P.O. Evans was deteriorating rapidly. Bitterly disappointed over the loss of the Pole -- it would have meant financial security to him, promotion and the chance to open a little pub in a comfortable retirement -- he was now becoming listless and apathetic. 
Scott was not especially sympathetic towards invalids, and expected his men to bear their suffering with English stoicism. "Our faces are much cut up by all the winds we have had, mine least of all; the others tell me they feel their noses more going with than against the wind. Evans' nose is almost as bad as his fingers. He is a good deal crocked up," he noted, adding in a remarked edited out of the published journals, "and very stupid about himself."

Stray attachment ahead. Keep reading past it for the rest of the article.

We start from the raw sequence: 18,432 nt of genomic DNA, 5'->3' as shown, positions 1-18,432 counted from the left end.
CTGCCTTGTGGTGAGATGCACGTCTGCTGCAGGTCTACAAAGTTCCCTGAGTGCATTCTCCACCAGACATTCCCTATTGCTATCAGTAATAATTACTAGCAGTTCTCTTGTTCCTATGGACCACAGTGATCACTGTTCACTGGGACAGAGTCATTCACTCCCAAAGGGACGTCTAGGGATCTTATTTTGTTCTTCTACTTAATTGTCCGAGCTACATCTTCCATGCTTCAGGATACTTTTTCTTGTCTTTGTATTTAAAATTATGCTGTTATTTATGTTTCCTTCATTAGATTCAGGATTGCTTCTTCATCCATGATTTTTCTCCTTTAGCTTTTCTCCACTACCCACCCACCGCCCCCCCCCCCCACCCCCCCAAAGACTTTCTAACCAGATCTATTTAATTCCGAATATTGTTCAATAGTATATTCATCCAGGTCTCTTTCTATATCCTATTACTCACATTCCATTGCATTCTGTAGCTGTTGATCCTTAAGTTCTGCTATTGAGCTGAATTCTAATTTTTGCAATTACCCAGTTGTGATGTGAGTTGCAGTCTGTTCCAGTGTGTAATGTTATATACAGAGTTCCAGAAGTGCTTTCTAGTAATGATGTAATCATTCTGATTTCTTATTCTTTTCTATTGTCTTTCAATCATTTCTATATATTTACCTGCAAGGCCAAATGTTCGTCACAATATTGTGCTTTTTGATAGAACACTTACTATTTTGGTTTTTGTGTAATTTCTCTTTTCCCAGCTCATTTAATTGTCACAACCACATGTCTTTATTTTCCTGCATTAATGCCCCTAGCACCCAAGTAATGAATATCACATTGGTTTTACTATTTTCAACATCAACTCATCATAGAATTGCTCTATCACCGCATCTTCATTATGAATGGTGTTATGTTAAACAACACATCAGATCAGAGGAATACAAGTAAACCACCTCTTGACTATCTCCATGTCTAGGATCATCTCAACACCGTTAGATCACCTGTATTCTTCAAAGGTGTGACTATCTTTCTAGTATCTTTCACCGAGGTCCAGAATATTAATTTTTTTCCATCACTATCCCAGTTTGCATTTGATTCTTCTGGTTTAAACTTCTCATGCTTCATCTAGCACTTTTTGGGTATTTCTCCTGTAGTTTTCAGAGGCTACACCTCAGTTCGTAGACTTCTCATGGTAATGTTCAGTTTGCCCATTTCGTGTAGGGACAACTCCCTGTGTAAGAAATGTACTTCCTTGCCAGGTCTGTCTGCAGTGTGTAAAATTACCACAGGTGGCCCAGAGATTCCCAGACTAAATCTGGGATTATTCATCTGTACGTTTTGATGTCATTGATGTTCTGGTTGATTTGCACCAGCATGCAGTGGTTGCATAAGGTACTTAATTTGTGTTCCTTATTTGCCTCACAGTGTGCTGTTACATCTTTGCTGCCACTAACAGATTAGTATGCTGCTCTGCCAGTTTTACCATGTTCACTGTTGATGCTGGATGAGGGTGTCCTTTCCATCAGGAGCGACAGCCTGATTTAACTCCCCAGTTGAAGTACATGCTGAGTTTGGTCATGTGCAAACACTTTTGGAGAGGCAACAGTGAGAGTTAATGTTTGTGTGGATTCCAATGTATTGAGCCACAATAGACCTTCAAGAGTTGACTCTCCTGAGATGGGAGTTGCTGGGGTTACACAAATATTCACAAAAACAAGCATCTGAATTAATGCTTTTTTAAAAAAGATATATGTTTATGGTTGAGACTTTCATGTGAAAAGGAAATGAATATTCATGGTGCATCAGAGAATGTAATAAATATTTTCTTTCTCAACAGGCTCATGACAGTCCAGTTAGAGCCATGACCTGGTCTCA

The Terra Nova arrived at Cape Evans. Simpson decided to change his plans and go home, handing over his work to Wright; Meares had already intended to take the ship back.
Debenham's Second Western Geological Party began trekking south, after waiting for the Terra Nova for twenty days.
 Roland Huntford, in Scott and Amundsen (New York : Putnam, 1980, c1979), p.522, citing interviews with Tryggve Gran.
 R.F. Scott, diary, 5 February, 1912, quoted by Roland Huntford in Race for the South Pole : the expedition diaries of Scott and Amundsen (London : Continuum, c2010), p.271.